A couple of weeks ago, we reported that the entry-level version of Samsung's new Galaxy S4 left considerably less storage available for users than some might have expected. The 16GB model comes with over 45% of its storage consumed by the footprint of the OS and Samsung's pre-installed software, leaving just 8.82GB for user data.
Of course, this is precisely the reason that Samsung offers versions with greater storage capacities; for those users who need more storage, 32GB and 64GB models are also available (although in some markets, only the 16GB version has so far been released). Nonetheless, users have complained to Samsung about storage issues on the cheapest S4, but some decided to take matters further.
Some British S4 owners complained to BBC One's Watchdog, the Beeb's flagship consumer affairs TV show, requesting that its team investigate and confront Samsung over the storage issue. In its report, Watchdog pointed the finger at Samsung's "bloatware" for eating up so much space on the entry-level handset.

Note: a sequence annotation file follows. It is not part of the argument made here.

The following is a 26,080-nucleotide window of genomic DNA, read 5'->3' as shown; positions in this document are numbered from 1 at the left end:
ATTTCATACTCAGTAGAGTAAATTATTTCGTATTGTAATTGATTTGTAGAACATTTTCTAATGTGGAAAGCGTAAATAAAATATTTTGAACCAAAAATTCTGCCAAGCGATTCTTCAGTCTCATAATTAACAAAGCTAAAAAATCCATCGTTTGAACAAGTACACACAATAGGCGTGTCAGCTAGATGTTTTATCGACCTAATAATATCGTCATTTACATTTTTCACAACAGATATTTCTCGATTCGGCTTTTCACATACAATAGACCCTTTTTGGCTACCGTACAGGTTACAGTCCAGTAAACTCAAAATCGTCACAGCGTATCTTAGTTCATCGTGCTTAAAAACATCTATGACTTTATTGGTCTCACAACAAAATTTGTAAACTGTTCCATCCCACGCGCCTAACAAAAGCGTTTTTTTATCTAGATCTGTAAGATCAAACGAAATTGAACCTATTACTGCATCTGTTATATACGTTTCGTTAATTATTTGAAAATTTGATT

Although a representative from Samsung did not appear on the show, the company was quoted as saying that they "appreciate this issue being raised and will review their customer communication for future products", in reference to the disparity between the advertised storage space and the actual amount of space available to users.
Samsung isn't alone in this, of course. Smartphones, tablets, notebooks and PCs from all brands advertise total storage capacity, but leave less space available for users to store their own data. CNET UK's Jason Jenkins, who appeared on the show, pointed out that "this is a problem that the whole industry should address", but encouraged Samsung to take the lead in tackling the issue, suggesting that the company should state on its product packaging that only 8GB of storage will be available to users.
Watchdog reported that Samsung recommended that owners of the 16GB Galaxy S4 take advantage of its memory expansibility through its microSD slot. In a statement to the BBC, Samsung additionally said that they are "committed to listening to our customers, and responding to their needs", adding that they are "reviewing the possibility of securing more memory space" for users via a future software update.
You can view the clip covering Watchdog's report on the Samsung Galaxy S4 in the video below: